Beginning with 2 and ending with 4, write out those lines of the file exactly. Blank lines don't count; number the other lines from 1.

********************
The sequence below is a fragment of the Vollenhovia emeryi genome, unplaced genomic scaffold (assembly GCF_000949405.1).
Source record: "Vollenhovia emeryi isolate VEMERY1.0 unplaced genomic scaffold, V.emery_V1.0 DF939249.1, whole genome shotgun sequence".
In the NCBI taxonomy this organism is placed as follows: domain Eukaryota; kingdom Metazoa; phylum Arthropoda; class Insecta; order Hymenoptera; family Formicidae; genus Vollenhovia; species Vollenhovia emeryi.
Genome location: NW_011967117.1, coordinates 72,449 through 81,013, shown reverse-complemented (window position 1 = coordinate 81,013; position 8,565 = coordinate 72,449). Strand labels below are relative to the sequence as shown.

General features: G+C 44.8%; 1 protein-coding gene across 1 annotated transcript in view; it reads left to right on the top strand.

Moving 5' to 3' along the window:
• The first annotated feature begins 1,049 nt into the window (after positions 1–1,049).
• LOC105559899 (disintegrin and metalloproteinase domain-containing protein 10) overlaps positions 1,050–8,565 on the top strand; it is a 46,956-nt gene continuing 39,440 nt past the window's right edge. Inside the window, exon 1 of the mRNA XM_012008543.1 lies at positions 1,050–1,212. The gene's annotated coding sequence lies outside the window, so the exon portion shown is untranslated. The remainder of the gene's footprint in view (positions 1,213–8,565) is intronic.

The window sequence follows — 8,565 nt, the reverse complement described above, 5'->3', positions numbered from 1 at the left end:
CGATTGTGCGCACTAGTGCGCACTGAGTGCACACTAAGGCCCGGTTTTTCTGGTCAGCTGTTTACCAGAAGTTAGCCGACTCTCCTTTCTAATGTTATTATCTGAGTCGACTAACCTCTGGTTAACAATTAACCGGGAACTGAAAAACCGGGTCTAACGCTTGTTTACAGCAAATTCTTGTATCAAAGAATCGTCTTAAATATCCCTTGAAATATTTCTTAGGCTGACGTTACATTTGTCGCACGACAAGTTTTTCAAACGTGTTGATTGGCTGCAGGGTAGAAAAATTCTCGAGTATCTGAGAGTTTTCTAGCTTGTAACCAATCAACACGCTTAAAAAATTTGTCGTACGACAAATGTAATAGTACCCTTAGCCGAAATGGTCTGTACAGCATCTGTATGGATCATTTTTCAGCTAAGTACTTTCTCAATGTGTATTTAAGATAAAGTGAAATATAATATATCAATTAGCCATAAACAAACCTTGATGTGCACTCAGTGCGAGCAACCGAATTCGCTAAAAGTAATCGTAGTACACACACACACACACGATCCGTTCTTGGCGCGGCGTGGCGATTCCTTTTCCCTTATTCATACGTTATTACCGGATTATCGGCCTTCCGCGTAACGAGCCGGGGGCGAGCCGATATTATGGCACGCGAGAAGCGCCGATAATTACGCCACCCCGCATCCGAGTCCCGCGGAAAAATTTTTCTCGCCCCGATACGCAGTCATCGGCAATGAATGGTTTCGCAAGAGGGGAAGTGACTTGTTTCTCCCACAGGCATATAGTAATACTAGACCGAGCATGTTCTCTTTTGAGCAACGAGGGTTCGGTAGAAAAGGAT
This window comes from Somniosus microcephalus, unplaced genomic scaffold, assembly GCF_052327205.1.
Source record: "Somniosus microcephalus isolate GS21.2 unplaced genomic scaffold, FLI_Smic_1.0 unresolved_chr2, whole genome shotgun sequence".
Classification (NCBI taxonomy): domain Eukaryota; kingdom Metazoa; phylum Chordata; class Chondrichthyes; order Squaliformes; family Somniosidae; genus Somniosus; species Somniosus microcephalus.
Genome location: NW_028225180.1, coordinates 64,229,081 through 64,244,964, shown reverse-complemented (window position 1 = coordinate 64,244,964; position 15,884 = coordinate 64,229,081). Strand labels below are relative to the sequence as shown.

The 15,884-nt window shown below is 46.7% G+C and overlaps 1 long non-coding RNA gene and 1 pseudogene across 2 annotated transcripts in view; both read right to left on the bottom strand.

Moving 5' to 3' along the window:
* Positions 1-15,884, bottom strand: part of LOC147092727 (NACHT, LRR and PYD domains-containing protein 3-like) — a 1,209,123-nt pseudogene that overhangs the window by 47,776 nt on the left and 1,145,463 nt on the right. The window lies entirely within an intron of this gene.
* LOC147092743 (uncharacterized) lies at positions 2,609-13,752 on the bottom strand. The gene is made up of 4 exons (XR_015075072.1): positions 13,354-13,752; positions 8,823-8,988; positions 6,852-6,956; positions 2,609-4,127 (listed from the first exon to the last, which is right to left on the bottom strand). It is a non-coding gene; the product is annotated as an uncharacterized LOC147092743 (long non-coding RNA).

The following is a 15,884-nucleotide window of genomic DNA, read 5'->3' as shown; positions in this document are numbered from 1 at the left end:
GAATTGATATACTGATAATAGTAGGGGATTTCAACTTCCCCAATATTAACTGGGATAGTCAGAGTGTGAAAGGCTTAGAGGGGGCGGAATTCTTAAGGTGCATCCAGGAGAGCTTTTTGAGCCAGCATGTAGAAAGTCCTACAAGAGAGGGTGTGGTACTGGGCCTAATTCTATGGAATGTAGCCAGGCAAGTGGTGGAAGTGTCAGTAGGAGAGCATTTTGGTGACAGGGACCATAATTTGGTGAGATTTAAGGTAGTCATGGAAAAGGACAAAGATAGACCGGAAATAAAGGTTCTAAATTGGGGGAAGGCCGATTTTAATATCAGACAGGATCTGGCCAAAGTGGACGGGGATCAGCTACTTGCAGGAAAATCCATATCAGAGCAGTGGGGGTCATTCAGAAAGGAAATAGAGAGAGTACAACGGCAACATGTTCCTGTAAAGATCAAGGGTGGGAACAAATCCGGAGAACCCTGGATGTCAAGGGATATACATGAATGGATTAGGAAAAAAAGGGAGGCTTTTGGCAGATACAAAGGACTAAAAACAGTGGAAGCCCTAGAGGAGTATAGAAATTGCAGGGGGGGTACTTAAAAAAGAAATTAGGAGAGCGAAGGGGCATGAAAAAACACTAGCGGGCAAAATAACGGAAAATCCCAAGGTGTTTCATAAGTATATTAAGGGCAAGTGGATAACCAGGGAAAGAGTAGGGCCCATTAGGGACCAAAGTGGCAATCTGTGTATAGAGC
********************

Source record: "Vollenhovia emeryi isolate VEMERY1.0 unplaced genomic scaffold, V.emery_V1.0 DF939249.1, whole genome shotgun sequence".
In the NCBI taxonomy this organism is placed as follows: domain Eukaryota; kingdom Metazoa; phylum Arthropoda; class Insecta; order Hymenoptera; family Formicidae; genus Vollenhovia; species Vollenhovia emeryi.
Genome location: NW_011967117.1, coordinates 72,449 through 81,013, shown reverse-complemented (window position 1 = coordinate 81,013; position 8,565 = coordinate 72,449). Strand labels below are relative to the sequence as shown.